Route 66 exemplifies Americana at its best, and an era that was somewhere in time. Route 66 covers a total of 2,448 miles in its entirety. Beginning in 1916, the legislation for a public highway started named the Federal Highway Act. Revisions began in 1921 and continued until 1925, when the government created a plan for a national highway to be constructed.

From 1933 to 1938, thousands of unemployed young males from surrounding states were put to work as laborers on road gangs to pave the final stretches of land that needed to be the extended highway. Route 66 helped us mobilize our manpower. 

As time went on, urban culture began to lay down its foundation that would contribute to the mystery and romance of this historical highway. Gas stations, cafes, and small general type stores popped up, providing an attentive audience for the popular highway.

By the end of the war, roadway travel along the romantic highway was at its heyday. The roadside architecture represented the region that happened to be in that particular section of the highway. The material used to build the food stands, gas stations and motels included brick, wood, and stucco; many used canopies to cover the seating areas. This all added to the character of the different sections.

As time went on, the iconic roadway underwent many improvements and realignments to extend its usefulness and appeal. Then in 1985, it was officially removed from the United States Highway System. However, some states have adopted significant sections of the former highway into their state road networks. These sections are called Historic Route 66 and are alternate routes, but maintain much of that allure.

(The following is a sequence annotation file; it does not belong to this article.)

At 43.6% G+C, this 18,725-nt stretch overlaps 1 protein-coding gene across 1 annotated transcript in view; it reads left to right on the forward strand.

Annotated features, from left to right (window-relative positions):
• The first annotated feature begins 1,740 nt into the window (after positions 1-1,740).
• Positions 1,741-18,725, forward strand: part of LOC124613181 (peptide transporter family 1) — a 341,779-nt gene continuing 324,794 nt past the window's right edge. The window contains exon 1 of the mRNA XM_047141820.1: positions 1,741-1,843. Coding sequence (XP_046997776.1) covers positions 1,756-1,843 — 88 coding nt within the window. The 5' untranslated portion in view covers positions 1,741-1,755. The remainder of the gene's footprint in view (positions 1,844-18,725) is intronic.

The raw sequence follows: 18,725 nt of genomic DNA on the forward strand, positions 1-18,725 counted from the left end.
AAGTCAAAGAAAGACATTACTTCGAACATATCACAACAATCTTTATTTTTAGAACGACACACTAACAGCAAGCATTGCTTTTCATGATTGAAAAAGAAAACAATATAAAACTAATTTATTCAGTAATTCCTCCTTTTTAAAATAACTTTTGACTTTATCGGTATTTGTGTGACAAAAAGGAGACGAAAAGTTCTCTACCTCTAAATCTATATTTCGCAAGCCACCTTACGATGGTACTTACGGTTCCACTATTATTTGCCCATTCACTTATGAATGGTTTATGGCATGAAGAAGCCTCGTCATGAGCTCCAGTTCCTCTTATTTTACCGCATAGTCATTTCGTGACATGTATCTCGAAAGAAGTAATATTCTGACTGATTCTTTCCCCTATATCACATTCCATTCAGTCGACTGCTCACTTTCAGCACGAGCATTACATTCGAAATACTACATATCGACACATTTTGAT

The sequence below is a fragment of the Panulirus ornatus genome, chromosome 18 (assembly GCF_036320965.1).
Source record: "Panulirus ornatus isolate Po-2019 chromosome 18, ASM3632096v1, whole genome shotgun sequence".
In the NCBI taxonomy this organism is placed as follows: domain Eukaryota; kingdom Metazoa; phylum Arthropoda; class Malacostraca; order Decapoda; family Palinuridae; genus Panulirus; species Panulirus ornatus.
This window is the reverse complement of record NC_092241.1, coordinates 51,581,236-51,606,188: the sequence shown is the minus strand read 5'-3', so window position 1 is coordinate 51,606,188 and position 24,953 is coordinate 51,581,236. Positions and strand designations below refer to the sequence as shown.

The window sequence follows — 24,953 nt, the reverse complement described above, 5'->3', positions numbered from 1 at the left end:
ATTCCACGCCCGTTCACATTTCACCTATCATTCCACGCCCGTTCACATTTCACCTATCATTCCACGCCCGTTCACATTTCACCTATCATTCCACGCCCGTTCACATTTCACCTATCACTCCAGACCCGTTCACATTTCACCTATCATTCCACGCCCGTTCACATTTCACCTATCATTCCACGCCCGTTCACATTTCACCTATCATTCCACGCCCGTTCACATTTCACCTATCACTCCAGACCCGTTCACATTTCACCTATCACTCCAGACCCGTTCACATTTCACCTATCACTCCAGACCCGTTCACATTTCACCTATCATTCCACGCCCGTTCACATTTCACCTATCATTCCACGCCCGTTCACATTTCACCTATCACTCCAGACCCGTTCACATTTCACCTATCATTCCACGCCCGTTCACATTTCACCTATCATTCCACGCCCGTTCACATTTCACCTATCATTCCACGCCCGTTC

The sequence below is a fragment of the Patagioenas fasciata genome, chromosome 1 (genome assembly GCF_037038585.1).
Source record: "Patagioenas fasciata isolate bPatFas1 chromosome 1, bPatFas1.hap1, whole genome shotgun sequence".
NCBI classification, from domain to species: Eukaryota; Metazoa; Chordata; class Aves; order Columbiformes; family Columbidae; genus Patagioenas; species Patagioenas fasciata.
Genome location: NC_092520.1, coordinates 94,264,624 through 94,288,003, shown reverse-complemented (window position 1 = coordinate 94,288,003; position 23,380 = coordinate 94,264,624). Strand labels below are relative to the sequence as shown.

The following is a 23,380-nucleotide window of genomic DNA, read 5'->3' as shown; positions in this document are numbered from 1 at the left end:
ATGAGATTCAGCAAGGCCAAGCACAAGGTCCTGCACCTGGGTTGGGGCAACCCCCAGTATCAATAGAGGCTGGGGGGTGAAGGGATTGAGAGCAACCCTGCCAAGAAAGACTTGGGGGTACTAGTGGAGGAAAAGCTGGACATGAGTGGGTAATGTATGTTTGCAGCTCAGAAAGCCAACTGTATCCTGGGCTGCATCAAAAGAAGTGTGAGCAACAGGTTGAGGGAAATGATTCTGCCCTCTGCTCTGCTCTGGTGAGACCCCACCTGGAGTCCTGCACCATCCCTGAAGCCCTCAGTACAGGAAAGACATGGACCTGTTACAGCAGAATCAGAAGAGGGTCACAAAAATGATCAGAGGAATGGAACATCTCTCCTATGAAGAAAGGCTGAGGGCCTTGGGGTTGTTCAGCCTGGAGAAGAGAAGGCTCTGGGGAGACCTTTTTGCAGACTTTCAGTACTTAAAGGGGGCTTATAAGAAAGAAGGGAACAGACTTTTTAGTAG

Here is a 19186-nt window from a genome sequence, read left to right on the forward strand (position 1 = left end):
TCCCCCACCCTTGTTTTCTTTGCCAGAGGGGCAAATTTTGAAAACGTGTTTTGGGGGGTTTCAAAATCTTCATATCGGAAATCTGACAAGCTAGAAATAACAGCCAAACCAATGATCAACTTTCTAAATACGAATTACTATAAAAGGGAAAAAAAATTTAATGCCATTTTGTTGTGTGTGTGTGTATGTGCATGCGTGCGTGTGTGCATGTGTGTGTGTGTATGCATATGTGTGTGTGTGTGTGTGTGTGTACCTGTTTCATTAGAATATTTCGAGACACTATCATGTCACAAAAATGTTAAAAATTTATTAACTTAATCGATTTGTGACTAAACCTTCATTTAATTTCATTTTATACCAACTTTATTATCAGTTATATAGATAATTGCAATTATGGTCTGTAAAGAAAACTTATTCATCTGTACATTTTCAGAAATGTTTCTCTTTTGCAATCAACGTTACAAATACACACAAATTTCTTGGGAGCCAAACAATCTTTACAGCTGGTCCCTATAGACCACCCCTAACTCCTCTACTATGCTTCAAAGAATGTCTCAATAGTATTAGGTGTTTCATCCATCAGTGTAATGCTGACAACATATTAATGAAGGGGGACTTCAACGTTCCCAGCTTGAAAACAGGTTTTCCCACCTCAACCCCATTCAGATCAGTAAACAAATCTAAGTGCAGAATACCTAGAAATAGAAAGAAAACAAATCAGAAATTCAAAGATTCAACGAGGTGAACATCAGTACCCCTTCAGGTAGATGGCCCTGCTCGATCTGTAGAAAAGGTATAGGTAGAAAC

Today you can still see the cocoons of what’s left of roadside motels, gas stations, and tourist-type attractions. If you truly believe, you might see a 1962 Corvette Convertible drive by and disappear into the romance of Route 66.

 

hollyhock house architecture

Hollyhock House and the Genius of Frank Lloyd Wright

The Hollyhock House was just named a UNESCO World Heritage Site. UNESCO stands for the United Nations Educational, Scientific and Cultural Organization.

The mission of UNESCO is to build peace and harmony through the contribution of important information among nations of the world through scientific knowledge, communication and education to further multicultural respect and universal collaboration.

It is the epitome of creative genius — the Hollyhock House was designed by architect Frank Lloyd Wright. Originally commissioned by oil heiress Aline Barnsdall in 1919, it was named after her favorite flower, the Hollyhock.